By Sophie Pinkoski
In April 2019 Edmonton’s annual Pride Festival was cancelled. In its wake sprang many grassroots celebrations, including a block party outside the Old Strathcona Youth Society (OSYS), welcoming members of the community in with its colourful murals, drag queens, and enticement of pizza and homemade cupcakes.
It was the first time I overheard a handful of tired, but fulfilled drag queens toss around the idea of a competition series while peeling away wigs and smearing off makeup at the end of the day. Four months later, I was honoured to see it come to fruition, fully formed.
They call it Night of 1,000 RuPauls, and it was the first of what I hope will be many events to come. Behind it all is Connor Sims, who plays host to these fun-filled nights as his stage persona, Chanelle Couture. He’s a shining representative of what we need more of in supporting our local LGBTQ2+ communities, especially in terms of raising awareness toward resources for at risk youth. With his connections to the Old Strathcona Youth Society and the CHEW Project, he has that ability to bring people together under a single goal.
And that’s what Night of 1,000 RuPauls does so well. With its heart on its sleeve, all proceeds go toward OSYS and CHEW, to give street youths the programming and resources they need. By the first event alone, it’s clear that this is a cause people are willing to get behind. August 31st’s show was an instant sell-out, the basement performance space at the Holy Trinity Anglican Church hopping with an eclectic crowd of just about every type of person under the sun.
And that’s the thing about this new phenomenon of drag reaching the mainstream: it’s introducing inclusive spaces in a way we’ve never seen before. Over the past 12 years of Drag Race being on the air, RuPaul has built the queer community up into a Mecca, crawling out of the shadows, and up in to the light, allowing for conversation to happen among not just members of the community itself, but casual viewers, who truly get to appreciate the intricacies of drag as an art form for the first time at their own pace. And with the bombastic popularity of the show only growing as time goes on, it allows for local queens to take that recognized name and run with it to build a reputation of their own.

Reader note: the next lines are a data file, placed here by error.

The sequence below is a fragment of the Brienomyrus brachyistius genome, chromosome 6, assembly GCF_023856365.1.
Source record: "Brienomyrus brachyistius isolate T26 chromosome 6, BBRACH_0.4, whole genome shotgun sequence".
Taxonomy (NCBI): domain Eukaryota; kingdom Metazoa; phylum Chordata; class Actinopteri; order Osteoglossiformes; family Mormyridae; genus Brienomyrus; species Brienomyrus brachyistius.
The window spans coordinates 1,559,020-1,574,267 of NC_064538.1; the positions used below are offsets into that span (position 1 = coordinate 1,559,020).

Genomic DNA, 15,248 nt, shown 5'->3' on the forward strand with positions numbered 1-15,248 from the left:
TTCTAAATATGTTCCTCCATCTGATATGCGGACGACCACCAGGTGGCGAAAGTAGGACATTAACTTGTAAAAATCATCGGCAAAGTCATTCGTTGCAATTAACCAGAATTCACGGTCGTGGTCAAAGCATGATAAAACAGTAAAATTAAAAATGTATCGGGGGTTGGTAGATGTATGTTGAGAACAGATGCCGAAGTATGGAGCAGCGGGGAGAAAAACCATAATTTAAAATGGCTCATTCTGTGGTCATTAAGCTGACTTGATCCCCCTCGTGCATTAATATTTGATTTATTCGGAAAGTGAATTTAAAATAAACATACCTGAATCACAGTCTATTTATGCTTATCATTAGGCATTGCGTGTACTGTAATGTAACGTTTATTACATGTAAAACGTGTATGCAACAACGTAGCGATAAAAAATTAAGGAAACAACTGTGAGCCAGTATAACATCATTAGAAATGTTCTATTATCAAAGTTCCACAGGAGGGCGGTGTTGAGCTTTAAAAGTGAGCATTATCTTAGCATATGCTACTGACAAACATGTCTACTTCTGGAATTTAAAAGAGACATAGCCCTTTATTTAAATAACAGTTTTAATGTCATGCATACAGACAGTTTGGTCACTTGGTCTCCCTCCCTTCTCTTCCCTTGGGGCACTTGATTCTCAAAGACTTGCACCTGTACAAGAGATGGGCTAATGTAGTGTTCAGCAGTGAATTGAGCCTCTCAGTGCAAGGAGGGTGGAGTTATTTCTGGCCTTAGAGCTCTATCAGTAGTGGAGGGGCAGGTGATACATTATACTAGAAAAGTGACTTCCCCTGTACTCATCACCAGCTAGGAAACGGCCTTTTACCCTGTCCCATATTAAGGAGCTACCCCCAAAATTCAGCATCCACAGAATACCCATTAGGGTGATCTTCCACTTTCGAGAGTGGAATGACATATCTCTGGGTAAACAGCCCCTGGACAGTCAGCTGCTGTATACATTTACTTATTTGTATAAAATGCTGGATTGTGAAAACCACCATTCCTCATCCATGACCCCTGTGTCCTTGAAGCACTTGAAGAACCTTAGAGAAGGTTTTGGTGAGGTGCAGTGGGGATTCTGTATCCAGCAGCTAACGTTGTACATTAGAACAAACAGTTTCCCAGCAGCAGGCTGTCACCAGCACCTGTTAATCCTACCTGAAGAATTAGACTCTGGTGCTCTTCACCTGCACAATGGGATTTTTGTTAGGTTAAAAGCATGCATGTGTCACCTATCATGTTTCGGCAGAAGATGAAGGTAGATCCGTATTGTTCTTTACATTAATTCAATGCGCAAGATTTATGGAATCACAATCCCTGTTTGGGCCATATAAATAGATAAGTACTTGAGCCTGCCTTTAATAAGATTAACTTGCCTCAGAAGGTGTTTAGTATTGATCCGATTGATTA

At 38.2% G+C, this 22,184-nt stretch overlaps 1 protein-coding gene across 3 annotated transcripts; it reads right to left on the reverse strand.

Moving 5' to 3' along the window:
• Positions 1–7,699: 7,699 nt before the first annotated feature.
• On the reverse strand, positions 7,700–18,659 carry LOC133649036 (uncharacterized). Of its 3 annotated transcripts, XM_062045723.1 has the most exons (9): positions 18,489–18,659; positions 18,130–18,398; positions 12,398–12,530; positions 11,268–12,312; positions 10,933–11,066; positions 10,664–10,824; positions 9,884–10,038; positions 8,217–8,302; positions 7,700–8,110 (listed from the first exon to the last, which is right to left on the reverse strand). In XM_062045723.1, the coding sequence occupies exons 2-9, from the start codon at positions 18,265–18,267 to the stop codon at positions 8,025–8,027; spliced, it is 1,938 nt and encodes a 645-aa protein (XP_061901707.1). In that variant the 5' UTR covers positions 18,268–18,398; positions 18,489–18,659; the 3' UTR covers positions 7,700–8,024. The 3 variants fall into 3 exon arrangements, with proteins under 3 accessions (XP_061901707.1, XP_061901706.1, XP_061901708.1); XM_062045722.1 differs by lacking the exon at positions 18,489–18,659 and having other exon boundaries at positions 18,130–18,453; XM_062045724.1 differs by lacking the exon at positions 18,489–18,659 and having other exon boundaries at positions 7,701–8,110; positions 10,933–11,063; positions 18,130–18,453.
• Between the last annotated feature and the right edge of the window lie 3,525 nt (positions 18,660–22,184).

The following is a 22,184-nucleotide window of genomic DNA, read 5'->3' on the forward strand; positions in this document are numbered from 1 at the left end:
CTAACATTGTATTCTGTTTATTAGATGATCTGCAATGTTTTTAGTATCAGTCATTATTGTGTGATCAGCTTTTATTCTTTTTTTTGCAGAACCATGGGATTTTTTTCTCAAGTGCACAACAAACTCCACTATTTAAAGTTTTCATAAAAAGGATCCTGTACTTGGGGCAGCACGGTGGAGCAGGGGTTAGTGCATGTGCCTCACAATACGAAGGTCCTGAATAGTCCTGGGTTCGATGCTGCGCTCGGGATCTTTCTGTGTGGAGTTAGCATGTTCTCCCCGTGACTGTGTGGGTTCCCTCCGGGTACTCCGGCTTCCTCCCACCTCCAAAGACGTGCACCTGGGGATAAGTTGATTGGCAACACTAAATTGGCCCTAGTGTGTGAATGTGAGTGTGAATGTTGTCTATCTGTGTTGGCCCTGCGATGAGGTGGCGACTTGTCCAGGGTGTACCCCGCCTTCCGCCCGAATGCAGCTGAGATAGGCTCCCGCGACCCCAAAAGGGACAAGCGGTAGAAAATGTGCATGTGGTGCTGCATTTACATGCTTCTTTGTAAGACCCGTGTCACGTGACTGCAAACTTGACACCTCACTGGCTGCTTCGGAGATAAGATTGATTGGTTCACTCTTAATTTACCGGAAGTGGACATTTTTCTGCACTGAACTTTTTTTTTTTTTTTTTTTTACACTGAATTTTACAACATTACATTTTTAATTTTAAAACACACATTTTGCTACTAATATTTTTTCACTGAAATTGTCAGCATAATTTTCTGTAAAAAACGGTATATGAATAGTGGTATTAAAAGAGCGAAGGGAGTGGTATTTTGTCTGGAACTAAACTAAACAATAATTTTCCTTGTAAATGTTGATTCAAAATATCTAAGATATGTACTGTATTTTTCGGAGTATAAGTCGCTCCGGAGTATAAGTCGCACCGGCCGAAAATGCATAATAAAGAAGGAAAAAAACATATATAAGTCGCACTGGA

Bringing a Night of 1,000 RuPauls out of the woodwork is an easy way to introduce tentative Edmontonians to the drag scene. It gives them a context to work with, to better absorb what’s being laid out before them. From this familiar format –a competition show where performers compete for the title of The Most RuPaul of Them All via runways and lip-syncs to the best of RuPaul’s discography– new drag acts can evolve.
Drag’s nothing if not transformational, constantly evolving to adapt to the times –fashion statements, musical trends, political shifts, and the acceptance of new labels within the queer community. So it makes perfect sense to constantly keep the Night of 1,000 RuPauls series moving, doing more different, exciting things. The audience already knows about RuPaul by now. Time to kick it up a notch. For Night of 1,000 RuPauls Season 2, Chanelle Couture and her new batch of competitors are serving bloody valentine realness, with a new twist thanks to the Boulet Brothers’ spooky alternative drag show, Dragula. It’s a nice way of tapping drag fans on the shoulder and saying, “hey, you liked Drag Race? You’d really like this too!” It opens up the door to bigger conversations, about types of drag, and what else drag can be as an art form that we don’t necessarily get to see on RuPaul’s Drag Race.
But it’s not just syndicated drag shows Night of 1,000 RuPauls is blowing the lid off. It’s the Edmonton drag scene itself. Every city’s drag culture is vastly different from one another. Here, we get to see the specific flavour of Edmonton’s ever-growing drag community, all under one roof. You may have heard of Drag Brunch, hosted once a month at the Yellowhead Brewery, or EPL’s Drag Queen Storytime, or even Edmonton’s own legendary grand dame himself, Darrin Hagen and his Guys in Disguise, all serving up very specific, integral subsets of Edmonton’s drag community. And Night of 1,000 RuPauls is one more added to the scene, accepting anyone, from any walk of life, no matter what their circumstances, to perform, or simply bask in the joys of watching a rollicking good musical number. Because drag isn’t just about queens. It’s more than that. It’s giving people a platform to speak their truths, not just about their gender or sexual identities, but about where they come from and who they want to be. Night of 1,000 RuPauls does it by celebrating diversity. These shows include a broad assortment of judges and performers, including a Two-Spirit Indigenous queen (Cedar Wildcat), femme queen (Etherea), and drag king, (Charlie Rain). The diverse array of performances should give anyone considering getting up on stage the confidence they need to strut their stuff!
You can catch the next Night of 1,000 RuPauls on February 15th at Holy Trinity Anglican Church. All ticket proceeds go toward CHEW Project’s OUTPost and the Old Strathcona Youth Society.
Banner Photography Courtesy of Samantha Allan.